This white R35 GT-R is probably one of the most easily recognized Japanese demo cars of 2012, a car that over the years has been displayed at Tokyo Auto Salon through its, very ambitious, development process. This was supposed to become Ken Nomura’s next D1 Grand Prix drift machine, a beast capable of unleashing a 1000 HP punch and custom built by the guys at Blitz. It was by pure coincidence that, when searching for a car to base his wild aero conversion on, Ueta-san of BenSopra found out this GT-R had been quietly put up for sale.
It couldn’t have come at a better time because going wild, in every sense of the word, is what BenSopra is all about. Even if the company has only been around for little over a year it has taken the whole JDM aftermarket by storm, and as Ueta-san tells us, this is only the beginning. Why Blitz dropped the RWD R35′s development is still unclear…
…but at least all that work wasn’t wasted because Ueta-san drifts this beast at every opportunity he gets. But let’s take a closer look at what makes this particular GT-R so unique…
…something that is, in part, revealed once you swing open that massive front cowl that completely replaces the R35′s front bumper, hood and fenders.
To transform Nissan’s supercar slayer into a dedicated drift car Blitz first addressed the VR38DETT, knowing that a lot more power was needed to make it competitive in D1. The all-alloy V6 was stripped down and fitted with CP forged pistons along with Carillo H-section connecting rods. Development on the GT-R started in early 2008, so at the time Blitz was going into uncharted territory, not like these days where the R35 tuner market is in continuous expansion with anything from stroker and turbo kits available to suit power levels anywhere from 800 to 1,000+ HP. Blitz chief mechanic, Abe-san, did all the work himself, rebuilding the bottom end with the aforementioned upgrades. The heads followed, and seeing the abuse valvegear takes in drifting with drivers often bouncing off the rev limiter while sustaining drifts, JUN valve springs and retainers were dropped in along with a wilder set of camshafts.
A rather ambitious turbo upgrade followed, where the stock IHI blowers were swapped out for a pair of Garrett GT3082Rs, top mounted on custom-fabricated exhaust headers. The externally gated turbines provide enough boost to generate a nice and even 1000 HP with an equally impressive 100 kgm (723 lb/ft) of torque on tap.
The position of the air outlets on the front cowl are there to release some of the engine bay heat caused by the bigger, and higher positioned turbos.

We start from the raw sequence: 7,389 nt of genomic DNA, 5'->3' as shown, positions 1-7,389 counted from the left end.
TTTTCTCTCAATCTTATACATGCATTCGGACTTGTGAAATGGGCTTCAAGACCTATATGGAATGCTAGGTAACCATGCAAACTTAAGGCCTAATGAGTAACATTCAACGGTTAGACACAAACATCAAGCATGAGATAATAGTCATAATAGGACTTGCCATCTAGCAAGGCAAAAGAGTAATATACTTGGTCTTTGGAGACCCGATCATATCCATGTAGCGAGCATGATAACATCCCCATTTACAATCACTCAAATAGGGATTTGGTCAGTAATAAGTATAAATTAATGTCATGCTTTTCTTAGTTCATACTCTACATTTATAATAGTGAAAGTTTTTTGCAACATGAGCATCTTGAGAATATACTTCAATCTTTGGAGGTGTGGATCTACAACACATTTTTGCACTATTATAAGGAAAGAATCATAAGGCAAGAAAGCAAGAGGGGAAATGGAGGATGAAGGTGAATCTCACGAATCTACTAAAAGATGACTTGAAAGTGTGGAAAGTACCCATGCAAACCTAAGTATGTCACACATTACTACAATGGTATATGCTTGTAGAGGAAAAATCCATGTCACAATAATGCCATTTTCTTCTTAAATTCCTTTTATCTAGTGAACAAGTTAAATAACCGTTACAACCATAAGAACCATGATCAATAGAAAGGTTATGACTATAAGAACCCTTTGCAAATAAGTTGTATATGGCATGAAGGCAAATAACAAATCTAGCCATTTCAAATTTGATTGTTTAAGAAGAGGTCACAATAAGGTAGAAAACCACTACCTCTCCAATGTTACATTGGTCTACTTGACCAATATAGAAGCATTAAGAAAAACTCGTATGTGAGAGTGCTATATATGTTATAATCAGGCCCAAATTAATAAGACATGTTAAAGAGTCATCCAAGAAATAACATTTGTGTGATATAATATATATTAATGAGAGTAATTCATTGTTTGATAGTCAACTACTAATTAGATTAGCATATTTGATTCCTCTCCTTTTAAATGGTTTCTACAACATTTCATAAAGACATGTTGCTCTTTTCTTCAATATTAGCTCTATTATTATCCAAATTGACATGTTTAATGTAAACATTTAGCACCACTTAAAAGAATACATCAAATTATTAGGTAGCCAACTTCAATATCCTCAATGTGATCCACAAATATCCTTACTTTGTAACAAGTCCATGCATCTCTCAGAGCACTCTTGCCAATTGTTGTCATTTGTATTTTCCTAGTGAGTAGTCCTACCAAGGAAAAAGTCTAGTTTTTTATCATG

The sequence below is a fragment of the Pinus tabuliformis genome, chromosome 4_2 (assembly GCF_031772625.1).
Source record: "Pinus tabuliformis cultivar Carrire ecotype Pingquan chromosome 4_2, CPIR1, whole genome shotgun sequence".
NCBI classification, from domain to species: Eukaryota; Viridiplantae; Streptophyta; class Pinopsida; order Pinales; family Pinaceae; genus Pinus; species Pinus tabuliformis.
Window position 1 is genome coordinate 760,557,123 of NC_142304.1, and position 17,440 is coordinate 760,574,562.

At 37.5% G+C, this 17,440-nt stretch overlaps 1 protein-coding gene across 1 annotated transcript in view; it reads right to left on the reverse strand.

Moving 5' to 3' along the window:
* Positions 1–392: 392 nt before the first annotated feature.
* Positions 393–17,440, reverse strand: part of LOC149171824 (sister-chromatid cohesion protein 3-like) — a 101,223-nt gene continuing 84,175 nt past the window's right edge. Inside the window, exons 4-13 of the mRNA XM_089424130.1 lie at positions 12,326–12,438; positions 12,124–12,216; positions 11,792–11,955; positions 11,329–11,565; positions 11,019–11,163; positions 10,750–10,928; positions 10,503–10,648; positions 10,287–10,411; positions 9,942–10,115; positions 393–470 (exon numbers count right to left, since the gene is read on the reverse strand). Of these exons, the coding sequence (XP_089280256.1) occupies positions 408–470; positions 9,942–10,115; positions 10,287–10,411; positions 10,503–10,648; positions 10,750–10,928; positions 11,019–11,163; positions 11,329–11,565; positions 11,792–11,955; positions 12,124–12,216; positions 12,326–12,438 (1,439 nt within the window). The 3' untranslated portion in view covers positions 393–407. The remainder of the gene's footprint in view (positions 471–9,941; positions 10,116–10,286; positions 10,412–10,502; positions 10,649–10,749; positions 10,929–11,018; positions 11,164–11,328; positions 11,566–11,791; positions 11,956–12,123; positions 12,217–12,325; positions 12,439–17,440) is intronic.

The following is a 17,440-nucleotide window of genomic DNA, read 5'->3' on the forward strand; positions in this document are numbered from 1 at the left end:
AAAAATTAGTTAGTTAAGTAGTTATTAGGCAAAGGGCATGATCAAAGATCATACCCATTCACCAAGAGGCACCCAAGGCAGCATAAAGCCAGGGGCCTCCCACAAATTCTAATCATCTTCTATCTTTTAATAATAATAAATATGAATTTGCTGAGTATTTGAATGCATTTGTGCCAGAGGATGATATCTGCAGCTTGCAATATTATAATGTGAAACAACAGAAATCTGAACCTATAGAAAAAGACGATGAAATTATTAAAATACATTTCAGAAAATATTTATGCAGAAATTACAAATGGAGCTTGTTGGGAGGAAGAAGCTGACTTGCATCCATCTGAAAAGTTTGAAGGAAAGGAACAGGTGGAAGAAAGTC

Lots of custom piping was required to plumb the Blitz twin-entry intercooler in place, routing the compressed intake charge to the stock intake plenum. With more boost there is obviously a need for more fuel and along with a Fuelab high-pressure fuel pump a set of 1000 cc/min injectors were required to keep the VR’s thirst in check. One of the biggest hurdles that Abe-san encountered was getting around the electronics, not so much the engine management side of things which was taken care with a custom-wired-in Motec M800 ECU, but more so the rest of the brains including the transmission’s ECU…or lack of it rather. That’s because the Borg-Warner dual-clutch transaxle gearbox was removed and the whole driveline rebuilt around a Hollinger 6-speed transmission. Getting rid of the transaxle meant a new rear end was needed and Abe-san ended up adapting part of the rear subframe from an R34 GT-R, including its diff housing, now running a Nismo 2-way LSD, driveshafts and suspension arms/layout. Not surprising it took so long to complete the car right?
Aside the fact that it was sad to see Abe’s creation not making it into D1, at least the car has found its calling. The conversion to BenSopra demo car was done in time for the Tokyo Auto Salon earlier this year, where it impressed the tuning industry both in Japan and around the world. Even before he created the car Ueta-san wanted to go wild, wilder than anyone had ever gone before with an R35 and as you can see here we can safely say that has been truly accomplished. The final look is the result of careful design, penned by a professional aerodynamicist with experience in Super GT, to bring an evident race-car feel to the R35′s exterior.
The receded front fenders are a great example of the GT influence…
…merging into heavily profiled skirts…
…before joining the riveted-on rear overfenders and the rest of the conversion. Seen from this angle the BenSopra kit oozes aggression in every way, and if that rear diffuser section isn’t going to grab your attention…
…the rear GT-wing with its massive stays, seamlessly sprouting from the middle of the bumper, definitely will.